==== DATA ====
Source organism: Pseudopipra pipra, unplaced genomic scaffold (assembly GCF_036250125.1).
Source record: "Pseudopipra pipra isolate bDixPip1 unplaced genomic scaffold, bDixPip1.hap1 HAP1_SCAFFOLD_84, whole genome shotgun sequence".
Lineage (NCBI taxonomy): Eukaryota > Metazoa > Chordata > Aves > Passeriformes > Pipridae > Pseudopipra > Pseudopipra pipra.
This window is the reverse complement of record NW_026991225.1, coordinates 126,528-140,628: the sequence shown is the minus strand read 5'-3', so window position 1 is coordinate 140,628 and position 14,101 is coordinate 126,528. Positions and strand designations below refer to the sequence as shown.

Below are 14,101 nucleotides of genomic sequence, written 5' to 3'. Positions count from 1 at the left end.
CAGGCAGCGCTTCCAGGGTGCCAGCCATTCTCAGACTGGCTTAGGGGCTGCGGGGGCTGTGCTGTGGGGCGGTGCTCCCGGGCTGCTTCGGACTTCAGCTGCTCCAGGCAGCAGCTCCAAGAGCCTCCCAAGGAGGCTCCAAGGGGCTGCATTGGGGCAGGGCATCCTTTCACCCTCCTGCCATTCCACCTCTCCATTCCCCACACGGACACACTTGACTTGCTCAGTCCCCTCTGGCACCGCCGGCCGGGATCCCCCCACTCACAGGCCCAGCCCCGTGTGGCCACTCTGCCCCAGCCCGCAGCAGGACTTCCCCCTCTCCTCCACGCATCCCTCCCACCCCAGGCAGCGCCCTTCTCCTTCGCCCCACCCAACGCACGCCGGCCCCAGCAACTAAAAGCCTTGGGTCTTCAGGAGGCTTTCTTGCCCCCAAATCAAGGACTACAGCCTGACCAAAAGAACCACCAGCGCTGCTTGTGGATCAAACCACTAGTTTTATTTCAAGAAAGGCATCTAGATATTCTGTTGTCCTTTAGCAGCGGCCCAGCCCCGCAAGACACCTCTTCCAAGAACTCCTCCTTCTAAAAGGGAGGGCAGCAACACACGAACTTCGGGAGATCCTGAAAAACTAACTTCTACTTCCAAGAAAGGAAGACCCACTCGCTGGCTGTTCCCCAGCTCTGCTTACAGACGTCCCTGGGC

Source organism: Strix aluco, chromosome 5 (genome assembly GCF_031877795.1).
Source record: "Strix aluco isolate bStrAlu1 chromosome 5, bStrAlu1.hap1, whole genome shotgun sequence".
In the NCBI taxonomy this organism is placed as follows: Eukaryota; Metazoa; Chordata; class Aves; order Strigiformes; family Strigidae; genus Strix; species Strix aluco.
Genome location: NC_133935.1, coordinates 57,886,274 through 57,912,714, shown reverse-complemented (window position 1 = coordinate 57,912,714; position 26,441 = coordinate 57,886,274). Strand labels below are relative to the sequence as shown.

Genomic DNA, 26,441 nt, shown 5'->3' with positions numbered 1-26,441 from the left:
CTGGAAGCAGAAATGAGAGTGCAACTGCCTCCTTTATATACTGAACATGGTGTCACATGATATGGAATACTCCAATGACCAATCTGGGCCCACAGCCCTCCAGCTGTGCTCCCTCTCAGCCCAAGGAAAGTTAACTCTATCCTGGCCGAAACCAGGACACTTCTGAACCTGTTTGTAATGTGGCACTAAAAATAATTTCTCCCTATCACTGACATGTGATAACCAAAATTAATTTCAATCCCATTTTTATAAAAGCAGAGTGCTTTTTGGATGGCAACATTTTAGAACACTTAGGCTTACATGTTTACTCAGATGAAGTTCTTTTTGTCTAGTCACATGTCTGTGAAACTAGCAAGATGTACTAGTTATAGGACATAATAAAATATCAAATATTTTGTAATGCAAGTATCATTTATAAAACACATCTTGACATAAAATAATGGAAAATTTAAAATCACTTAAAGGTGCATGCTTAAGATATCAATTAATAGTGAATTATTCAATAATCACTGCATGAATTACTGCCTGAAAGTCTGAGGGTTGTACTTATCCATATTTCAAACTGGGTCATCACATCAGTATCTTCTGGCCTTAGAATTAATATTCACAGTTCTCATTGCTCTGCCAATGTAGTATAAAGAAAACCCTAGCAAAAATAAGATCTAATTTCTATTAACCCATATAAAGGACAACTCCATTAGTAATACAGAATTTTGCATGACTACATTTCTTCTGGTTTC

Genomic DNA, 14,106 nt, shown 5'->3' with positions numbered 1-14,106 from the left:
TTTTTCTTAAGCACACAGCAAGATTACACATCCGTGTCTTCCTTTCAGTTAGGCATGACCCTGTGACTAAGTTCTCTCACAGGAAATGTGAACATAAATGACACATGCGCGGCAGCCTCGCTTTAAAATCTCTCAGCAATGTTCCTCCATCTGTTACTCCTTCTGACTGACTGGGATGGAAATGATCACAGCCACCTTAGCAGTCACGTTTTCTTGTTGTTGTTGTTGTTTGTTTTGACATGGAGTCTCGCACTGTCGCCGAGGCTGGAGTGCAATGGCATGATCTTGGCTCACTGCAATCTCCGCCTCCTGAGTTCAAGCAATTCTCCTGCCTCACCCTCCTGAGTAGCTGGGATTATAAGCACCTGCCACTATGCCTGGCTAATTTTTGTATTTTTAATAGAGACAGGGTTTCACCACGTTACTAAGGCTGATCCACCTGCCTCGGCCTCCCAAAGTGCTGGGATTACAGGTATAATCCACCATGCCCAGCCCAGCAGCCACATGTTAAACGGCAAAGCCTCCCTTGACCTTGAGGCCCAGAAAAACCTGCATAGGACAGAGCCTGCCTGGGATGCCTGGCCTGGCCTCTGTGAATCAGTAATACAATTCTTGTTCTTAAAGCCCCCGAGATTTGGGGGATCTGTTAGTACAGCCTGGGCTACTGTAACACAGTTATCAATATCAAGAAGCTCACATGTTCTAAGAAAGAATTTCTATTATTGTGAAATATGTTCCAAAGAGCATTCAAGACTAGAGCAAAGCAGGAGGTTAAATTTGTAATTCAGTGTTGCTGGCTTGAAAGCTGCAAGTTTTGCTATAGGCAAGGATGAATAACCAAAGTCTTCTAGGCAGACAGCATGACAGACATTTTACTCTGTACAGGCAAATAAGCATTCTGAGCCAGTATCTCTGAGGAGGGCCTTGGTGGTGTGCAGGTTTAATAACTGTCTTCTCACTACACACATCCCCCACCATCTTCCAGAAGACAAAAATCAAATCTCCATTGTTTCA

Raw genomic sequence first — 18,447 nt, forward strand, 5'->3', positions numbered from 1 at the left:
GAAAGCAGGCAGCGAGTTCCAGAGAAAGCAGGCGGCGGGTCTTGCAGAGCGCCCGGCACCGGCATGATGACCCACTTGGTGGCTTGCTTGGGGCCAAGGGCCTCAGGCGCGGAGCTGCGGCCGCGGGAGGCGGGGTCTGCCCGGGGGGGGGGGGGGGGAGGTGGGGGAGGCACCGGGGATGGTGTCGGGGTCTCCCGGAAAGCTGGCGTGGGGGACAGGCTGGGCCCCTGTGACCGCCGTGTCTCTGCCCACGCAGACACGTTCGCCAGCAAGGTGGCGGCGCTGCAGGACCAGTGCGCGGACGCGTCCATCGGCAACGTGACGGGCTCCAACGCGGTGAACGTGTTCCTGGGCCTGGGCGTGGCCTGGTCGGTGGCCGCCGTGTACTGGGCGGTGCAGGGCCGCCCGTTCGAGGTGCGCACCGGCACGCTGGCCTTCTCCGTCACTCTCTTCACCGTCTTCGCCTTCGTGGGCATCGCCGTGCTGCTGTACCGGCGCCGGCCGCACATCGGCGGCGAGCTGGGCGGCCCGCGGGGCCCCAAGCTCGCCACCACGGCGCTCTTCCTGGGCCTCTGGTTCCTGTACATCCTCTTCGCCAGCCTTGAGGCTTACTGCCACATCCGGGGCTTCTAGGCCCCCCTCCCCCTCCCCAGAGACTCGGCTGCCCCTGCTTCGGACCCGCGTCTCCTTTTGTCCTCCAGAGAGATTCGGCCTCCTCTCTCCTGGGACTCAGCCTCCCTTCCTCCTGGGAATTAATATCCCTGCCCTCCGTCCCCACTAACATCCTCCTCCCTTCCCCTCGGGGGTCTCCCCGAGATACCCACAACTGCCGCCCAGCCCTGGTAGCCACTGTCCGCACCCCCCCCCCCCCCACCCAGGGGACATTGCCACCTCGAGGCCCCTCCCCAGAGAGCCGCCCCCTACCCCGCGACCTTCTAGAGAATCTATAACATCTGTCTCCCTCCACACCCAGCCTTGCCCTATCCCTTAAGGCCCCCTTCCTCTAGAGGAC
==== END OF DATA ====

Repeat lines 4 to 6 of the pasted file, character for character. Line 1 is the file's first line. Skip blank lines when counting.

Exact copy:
This window is the reverse complement of record NW_026991225.1, coordinates 126,528-140,628: the sequence shown is the minus strand read 5'-3', so window position 1 is coordinate 140,628 and position 14,101 is coordinate 126,528. Positions and strand designations below refer to the sequence as shown.

Below are 14,101 nucleotides of genomic sequence, written 5' to 3'. Positions count from 1 at the left end.
CAGGCAGCGCTTCCAGGGTGCCAGCCATTCTCAGACTGGCTTAGGGGCTGCGGGGGCTGTGCTGTGGGGCGGTGCTCCCGGGCTGCTTCGGACTTCAGCTGCTCCAGGCAGCAGCTCCAAGAGCCTCCCAAGGAGGCTCCAAGGGGCTGCATTGGGGCAGGGCATCCTTTCACCCTCCTGCCATTCCACCTCTCCATTCCCCACACGGACACACTTGACTTGCTCAGTCCCCTCTGGCACCGCCGGCCGGGATCCCCCCACTCACAGGCCCAGCCCCGTGTGGCCACTCTGCCCCAGCCCGCAGCAGGACTTCCCCCTCTCCTCCACGCATCCCTCCCACCCCAGGCAGCGCCCTTCTCCTTCGCCCCACCCAACGCACGCCGGCCCCAGCAACTAAAAGCCTTGGGTCTTCAGGAGGCTTTCTTGCCCCCAAATCAAGGACTACAGCCTGACCAAAAGAACCACCAGCGCTGCTTGTGGATCAAACCACTAGTTTTATTTCAAGAAAGGCATCTAGATATTCTGTTGTCCTTTAGCAGCGGCCCAGCCCCGCAAGACACCTCTTCCAAGAACTCCTCCTTCTAAAAGGGAGGGCAGCAACACACGAACTTCGGGAGATCCTGAAAAACTAACTTCTACTTCCAAGAAAGGAAGACCCACTCGCTGGCTGTTCCCCAGCTCTGCTTACAGACGTCCCTGGGC